Approaches to Improved Workflow Orchestration
Publication Date: 2016-Jul-27
The IP.com Prior Art Database
An approach to improving the way software works together through if-then workflows.
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APPROACHES FOR IMPROVED WORKFLOW ORCHESTRATION
The following detailed description refers to the accompanying drawings. Wherever convenient, the same reference numbers are used in the drawings and the following description to refer to the same or similar parts. While several embodiments and features of the present disclosure are described herein, modifications, adaptations, and other implementations are possible, without departing from the spirit and scope of the present disclosure.
In general, embodiments of the present disclosure may provide systems, methods, and computer-readable media for improved workflow and interoperability. The disclosed approach may facilitate workflow automation across software products. This may allow tighter integration of software products. The automation may provide a way to keep data and models and synch, utilize workflows across applications, and integrate and automate reporting across software products.
In one embodiment, the approach is realized as an application for designing other software applications (such as desktop applications, mobile applications, etc.) that modularizes workflows. The approach may modularize workflows rather than inextricably tying the workflows to a single data model, app shell, execution context, etc.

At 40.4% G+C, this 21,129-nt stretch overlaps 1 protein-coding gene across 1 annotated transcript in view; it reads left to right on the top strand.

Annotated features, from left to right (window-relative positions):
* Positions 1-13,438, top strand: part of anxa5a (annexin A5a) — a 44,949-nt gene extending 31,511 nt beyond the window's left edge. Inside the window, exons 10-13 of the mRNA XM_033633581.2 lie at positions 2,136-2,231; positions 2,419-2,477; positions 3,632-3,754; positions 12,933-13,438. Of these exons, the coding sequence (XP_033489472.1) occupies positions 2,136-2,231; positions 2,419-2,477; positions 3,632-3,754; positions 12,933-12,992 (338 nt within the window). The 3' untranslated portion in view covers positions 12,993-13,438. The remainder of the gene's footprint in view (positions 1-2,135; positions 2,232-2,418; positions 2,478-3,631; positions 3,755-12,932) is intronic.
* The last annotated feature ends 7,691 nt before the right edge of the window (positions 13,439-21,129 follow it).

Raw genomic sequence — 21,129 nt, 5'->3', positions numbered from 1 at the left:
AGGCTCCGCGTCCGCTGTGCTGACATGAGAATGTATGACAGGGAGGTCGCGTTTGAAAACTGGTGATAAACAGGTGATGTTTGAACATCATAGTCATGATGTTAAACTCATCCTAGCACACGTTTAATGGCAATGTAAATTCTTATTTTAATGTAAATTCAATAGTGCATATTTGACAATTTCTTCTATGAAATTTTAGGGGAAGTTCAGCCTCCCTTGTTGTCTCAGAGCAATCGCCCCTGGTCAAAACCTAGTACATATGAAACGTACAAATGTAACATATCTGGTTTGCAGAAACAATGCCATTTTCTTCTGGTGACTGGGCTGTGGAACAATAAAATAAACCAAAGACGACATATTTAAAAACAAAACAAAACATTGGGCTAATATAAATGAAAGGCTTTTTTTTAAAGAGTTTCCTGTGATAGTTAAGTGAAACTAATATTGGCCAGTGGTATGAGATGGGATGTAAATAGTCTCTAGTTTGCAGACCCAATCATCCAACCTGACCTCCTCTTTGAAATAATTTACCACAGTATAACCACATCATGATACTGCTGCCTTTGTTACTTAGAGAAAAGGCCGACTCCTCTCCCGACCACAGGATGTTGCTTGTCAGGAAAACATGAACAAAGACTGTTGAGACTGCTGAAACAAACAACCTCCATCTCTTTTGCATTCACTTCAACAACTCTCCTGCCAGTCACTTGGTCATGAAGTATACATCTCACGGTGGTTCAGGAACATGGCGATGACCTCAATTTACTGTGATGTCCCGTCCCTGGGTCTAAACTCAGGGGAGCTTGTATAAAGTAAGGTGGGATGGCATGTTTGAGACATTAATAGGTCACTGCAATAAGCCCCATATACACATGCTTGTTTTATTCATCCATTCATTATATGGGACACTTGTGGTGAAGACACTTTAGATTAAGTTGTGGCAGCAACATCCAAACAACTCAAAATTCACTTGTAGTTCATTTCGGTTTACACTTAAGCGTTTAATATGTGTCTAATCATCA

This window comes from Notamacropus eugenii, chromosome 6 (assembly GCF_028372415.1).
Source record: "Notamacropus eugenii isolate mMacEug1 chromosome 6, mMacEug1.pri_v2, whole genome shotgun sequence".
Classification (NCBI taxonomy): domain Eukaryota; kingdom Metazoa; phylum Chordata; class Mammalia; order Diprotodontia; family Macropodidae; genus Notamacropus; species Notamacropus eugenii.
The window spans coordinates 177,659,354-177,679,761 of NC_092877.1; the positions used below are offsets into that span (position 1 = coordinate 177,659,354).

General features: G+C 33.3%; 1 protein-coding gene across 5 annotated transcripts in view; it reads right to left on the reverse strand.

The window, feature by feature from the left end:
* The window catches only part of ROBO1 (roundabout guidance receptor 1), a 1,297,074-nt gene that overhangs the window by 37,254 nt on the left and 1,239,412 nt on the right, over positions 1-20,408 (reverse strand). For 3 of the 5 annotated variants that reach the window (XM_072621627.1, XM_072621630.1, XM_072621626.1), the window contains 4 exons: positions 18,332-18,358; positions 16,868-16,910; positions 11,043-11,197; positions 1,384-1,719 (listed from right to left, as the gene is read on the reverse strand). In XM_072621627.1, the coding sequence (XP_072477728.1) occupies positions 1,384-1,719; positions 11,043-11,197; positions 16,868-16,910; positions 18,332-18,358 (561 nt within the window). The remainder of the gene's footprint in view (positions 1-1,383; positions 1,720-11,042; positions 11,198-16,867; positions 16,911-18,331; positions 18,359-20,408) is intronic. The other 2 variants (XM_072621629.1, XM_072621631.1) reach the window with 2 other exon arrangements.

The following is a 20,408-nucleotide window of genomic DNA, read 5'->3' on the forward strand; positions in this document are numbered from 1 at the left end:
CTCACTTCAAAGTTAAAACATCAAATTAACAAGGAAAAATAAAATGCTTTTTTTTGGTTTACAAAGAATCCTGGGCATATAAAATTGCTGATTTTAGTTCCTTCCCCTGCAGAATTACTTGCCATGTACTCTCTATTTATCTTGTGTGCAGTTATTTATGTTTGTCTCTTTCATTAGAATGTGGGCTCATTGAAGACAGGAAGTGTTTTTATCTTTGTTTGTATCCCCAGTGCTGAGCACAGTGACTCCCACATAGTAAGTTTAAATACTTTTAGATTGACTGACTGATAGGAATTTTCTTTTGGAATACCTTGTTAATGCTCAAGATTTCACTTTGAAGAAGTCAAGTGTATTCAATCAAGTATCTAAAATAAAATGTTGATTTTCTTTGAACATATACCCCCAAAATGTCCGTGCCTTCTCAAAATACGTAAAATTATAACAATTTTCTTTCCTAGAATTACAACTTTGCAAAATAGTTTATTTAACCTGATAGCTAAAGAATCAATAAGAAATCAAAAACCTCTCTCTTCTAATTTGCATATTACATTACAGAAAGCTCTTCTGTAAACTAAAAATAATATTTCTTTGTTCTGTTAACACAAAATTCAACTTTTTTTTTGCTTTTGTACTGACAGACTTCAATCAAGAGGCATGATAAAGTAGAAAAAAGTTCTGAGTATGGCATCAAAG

In one embodiment, an application runs in the background (potentially on a server or in the cloud) that hosts integration components supporting interoperability. In one embodiment, the service contains: data model mappings that support data transfer between target application workflows; recipes that define simple automation workflows; shared services (such as logging, connection services, units management, etc.); and a security module that validates access to the APIs embedded in the applications, to prevent unwanted integration with the system by third parties.
A user interface may be provided that makes clear to the user what integration features are available based on their software environment. In one example, this component may determine what software the user has installed and limit exposure of integration features to those compatible with the user's installations.
Figure 1 illustrates one embodiment of an approach to orchestration. An orchestration engine may provide a recipe library, a connector library, a shared utilities component, and a
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securities component. The recipe library may indicate what steps the user can automate. The connector library may specify indicate how to translate data and workflow state from one application to another. The shared utilities component may handle units management, reporting, systems diagnostics, and other shared services and functions. The security module may ensure that the APIs and exposure are limited to prevent non-security or unauthorized interaction.
The solution may facilitate sharing underlying data items between applicati...